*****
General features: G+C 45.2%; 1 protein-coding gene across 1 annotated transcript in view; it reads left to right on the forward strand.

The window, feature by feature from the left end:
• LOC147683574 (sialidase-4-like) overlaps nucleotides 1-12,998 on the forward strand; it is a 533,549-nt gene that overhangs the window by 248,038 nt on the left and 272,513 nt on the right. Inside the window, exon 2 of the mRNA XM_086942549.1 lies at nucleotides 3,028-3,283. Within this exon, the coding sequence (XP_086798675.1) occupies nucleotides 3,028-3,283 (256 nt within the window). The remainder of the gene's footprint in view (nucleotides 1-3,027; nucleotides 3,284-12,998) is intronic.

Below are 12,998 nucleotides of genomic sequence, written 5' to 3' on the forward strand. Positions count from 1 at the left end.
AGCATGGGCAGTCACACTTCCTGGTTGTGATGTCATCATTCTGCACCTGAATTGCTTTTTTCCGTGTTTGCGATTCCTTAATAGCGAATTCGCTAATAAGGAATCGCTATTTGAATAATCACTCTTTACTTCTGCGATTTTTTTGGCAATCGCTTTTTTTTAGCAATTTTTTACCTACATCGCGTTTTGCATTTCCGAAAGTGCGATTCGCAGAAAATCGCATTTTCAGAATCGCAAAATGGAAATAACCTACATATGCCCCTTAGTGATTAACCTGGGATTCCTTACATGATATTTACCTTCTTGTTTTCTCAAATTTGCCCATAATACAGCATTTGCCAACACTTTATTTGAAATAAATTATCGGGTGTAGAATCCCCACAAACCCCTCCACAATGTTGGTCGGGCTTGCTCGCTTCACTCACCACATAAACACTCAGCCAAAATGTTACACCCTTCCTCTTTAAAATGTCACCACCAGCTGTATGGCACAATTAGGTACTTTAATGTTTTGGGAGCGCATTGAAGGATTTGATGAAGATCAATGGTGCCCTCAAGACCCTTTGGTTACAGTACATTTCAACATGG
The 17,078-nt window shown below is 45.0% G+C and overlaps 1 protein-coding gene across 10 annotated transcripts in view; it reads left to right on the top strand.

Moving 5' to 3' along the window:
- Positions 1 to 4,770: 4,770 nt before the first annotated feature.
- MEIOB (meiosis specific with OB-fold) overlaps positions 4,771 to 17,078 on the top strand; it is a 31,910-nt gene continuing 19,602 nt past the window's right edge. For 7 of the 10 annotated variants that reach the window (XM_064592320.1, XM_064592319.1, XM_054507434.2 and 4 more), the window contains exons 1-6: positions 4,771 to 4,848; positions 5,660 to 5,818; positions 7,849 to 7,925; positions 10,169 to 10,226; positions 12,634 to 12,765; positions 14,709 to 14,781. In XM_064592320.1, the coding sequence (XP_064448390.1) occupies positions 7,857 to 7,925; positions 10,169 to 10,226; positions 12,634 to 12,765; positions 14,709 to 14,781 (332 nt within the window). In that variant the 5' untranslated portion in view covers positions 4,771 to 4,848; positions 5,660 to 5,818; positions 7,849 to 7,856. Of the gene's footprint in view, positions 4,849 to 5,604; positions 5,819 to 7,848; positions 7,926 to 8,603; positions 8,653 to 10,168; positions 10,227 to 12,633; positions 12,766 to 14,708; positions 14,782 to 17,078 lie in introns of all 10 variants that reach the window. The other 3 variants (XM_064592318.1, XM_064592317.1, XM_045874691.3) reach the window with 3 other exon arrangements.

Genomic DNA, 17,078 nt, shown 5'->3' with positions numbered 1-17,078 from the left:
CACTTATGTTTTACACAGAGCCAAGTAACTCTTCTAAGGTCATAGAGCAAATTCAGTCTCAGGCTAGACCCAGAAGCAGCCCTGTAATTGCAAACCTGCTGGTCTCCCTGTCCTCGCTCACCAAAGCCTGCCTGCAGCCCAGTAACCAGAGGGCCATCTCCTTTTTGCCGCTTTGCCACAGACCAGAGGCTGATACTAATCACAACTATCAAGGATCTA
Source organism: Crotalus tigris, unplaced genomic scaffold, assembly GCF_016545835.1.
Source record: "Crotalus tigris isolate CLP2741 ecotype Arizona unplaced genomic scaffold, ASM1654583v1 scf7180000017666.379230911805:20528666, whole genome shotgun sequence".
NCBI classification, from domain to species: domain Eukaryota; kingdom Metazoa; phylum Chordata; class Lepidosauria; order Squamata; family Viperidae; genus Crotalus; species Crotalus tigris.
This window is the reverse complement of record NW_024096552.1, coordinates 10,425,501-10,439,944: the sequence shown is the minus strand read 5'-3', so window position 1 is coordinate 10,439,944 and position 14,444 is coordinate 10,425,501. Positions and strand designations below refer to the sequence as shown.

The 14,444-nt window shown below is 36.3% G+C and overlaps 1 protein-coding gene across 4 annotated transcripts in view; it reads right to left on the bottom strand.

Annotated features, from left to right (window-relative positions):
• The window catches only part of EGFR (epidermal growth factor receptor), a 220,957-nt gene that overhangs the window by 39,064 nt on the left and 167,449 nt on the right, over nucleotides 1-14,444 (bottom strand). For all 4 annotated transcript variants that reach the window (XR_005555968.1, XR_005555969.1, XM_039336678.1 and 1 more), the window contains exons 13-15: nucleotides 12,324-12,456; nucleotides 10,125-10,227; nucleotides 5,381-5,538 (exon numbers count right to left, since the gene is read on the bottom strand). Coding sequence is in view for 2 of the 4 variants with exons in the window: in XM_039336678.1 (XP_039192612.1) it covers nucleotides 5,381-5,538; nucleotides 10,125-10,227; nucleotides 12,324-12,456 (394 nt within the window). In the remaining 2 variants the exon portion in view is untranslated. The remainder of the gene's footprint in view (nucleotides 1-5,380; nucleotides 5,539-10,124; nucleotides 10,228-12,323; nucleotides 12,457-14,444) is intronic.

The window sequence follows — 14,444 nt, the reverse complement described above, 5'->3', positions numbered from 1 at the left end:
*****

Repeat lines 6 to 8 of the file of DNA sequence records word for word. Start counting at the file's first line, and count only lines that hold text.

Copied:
The 17,078-nt window shown below is 45.0% G+C and overlaps 1 protein-coding gene across 10 annotated transcripts in view; it reads left to right on the top strand.

Moving 5' to 3' along the window:
- Positions 1 to 4,770: 4,770 nt before the first annotated feature.